That gives backers more time to round up support in the Assembly.  It’s also entirely possible that the legislation could re-surface this summer as part of an entirely different bill.  It’s a process known as “gut and amend” that allows bills to gain new life by being inserted into a stripped-down bill.

“Disabled rights advocates fight assisted suicide legislation”
(USA Today — June 28, 2015)
When he was 19, Anthony Orefice hit a telephone pole on his motorcycle going 100 miles per hour.  Doctors told his family he wouldn’t survive….As California legislators consider a bill that would allow terminally ill patients to get prescriptions to end their lives, disability rights advocates are speaking up in opposition.  They worry that if it becomes law, depression and incorrect prognoses may lead people with serious disabilities to end their lives prematurely.
More on disability perspective

“Will suicide bill die a natural death?”
(San Francisco Chronicle — June 24, 2015)
When [California] Senate Bill 128, which would legalize physician-assisted suicide for terminally ill patients, passed the state Senate, supporters hailed the measure’s success as a sign of its inevitability….It turns out reports of the measure’s slam-dunkedness were greatly exaggerated.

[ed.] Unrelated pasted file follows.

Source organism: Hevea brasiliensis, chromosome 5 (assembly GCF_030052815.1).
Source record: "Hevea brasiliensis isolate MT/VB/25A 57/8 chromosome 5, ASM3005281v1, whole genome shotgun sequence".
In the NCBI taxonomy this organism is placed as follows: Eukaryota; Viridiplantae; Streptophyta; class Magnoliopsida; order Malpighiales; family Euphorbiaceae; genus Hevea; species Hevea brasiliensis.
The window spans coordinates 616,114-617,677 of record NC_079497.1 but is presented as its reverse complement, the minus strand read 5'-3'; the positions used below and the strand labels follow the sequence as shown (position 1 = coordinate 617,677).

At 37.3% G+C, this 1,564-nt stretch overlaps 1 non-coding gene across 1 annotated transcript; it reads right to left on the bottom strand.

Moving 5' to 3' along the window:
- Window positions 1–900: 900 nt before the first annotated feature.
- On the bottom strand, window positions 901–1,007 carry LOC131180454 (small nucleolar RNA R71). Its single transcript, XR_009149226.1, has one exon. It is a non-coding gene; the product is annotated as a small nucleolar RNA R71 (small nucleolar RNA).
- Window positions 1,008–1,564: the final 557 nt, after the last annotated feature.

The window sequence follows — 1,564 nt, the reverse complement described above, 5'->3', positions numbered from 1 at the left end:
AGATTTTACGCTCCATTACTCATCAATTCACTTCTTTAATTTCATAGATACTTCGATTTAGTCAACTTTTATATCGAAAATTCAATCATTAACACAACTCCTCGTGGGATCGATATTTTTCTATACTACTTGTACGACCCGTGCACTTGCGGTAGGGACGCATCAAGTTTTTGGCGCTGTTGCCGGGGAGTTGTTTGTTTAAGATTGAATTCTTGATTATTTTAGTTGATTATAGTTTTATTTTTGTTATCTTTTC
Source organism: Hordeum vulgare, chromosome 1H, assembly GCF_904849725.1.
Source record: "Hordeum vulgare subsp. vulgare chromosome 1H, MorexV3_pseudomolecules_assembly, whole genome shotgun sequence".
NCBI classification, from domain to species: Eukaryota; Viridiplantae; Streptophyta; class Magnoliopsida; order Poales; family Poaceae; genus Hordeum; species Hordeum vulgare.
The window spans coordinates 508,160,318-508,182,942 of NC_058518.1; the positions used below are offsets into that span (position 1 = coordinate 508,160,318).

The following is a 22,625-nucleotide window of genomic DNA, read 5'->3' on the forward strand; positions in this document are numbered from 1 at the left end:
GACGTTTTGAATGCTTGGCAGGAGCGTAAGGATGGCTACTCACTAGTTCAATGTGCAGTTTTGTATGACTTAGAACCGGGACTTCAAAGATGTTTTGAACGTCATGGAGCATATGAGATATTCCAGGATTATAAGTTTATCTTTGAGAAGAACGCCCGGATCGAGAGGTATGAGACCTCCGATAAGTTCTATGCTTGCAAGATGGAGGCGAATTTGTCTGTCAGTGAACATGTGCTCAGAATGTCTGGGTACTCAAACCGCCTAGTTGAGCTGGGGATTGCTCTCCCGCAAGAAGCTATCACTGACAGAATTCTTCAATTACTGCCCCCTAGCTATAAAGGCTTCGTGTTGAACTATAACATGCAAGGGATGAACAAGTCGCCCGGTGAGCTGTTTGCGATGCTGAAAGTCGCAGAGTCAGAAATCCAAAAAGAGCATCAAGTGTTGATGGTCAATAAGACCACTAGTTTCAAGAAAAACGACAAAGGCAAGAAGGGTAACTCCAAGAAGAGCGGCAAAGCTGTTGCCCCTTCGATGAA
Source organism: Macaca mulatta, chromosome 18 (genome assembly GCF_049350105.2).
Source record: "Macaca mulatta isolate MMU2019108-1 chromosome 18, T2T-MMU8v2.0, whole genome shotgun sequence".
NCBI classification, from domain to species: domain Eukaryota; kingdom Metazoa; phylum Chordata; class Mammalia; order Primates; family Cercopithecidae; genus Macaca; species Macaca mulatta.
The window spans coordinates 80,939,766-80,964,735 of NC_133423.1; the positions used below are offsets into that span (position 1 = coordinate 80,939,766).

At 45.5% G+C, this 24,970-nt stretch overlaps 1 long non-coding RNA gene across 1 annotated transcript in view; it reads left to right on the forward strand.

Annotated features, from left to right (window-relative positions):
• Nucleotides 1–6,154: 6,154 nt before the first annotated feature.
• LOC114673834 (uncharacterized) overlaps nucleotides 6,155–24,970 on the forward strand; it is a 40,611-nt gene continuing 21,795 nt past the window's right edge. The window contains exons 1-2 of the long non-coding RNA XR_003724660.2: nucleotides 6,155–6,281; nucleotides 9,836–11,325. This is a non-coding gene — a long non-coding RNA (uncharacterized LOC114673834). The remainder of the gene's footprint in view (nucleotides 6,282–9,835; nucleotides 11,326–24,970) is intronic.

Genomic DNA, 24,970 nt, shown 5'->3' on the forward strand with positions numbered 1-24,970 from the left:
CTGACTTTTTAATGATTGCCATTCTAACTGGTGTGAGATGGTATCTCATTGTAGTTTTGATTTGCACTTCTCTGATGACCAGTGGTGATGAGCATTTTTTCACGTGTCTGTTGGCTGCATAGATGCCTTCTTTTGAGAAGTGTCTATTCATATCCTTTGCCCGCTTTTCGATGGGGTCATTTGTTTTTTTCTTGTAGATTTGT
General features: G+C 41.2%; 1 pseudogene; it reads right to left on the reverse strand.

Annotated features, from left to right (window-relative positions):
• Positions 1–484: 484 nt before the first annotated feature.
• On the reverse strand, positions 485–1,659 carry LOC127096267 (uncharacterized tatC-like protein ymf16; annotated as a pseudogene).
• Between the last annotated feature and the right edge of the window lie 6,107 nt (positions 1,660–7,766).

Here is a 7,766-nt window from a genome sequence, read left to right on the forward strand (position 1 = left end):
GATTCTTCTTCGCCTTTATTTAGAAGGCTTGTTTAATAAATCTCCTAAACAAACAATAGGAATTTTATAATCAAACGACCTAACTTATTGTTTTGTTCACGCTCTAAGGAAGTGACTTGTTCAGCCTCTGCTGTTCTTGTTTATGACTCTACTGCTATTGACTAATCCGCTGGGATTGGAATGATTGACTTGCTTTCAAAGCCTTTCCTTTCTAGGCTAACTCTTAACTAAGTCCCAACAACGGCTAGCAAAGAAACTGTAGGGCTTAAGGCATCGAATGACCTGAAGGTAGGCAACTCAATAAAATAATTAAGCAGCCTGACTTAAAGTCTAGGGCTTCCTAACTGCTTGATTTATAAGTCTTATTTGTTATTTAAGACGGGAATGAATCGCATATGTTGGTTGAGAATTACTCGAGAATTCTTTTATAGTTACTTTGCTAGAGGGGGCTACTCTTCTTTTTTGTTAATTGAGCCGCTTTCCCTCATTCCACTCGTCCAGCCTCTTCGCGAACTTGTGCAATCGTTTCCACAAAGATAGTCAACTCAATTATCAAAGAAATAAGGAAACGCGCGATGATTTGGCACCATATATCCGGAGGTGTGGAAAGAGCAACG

“Right-To-Die Bill Passes Senate: Unknown How Gov. Brown Will Vote”
(CBS Sacramento — June 4, 2015)
California’s right-to-die bill passed the state senate on a 23 to 14 vote ahead of a legislative timeline…,SB 128 now goes to several committees, then to the assembly….Governor Jerry Brown will have to make the final decision. He has not weighed in on the issue.

“Doctors Medical Center Closure Shows Struggle of Hospitals that Serve the Poor”
(Capital Public Radio — April 20, 2015)
She [Joanne Spetz, professor of Health Policy Studies at UC San Francisco] says hospitals that serve the poor may continue to struggle in the new world of health care. The Affordable Care Act reduces payments to hospitals serving the uninsured.

“Coercion risk clouds euthanasia bill”
(San Diego Union Tribune — April 20, 2015)
“Perhaps the most significant problem is the deadly mix between assisted suicide and profit-driven managed health care…Again and again, health maintenance organizations (HMOs) and managed care bureaucracies have overruled physicians’ treatment decisions.”

“Hidden Side Effect of Cancer Treatment: Big Bills”
(KQED — April 14, 2015)
Middle-income patients are — more than ever — feeling the weight of financial burden….High deductible health plans and soaring drug prices are to blame.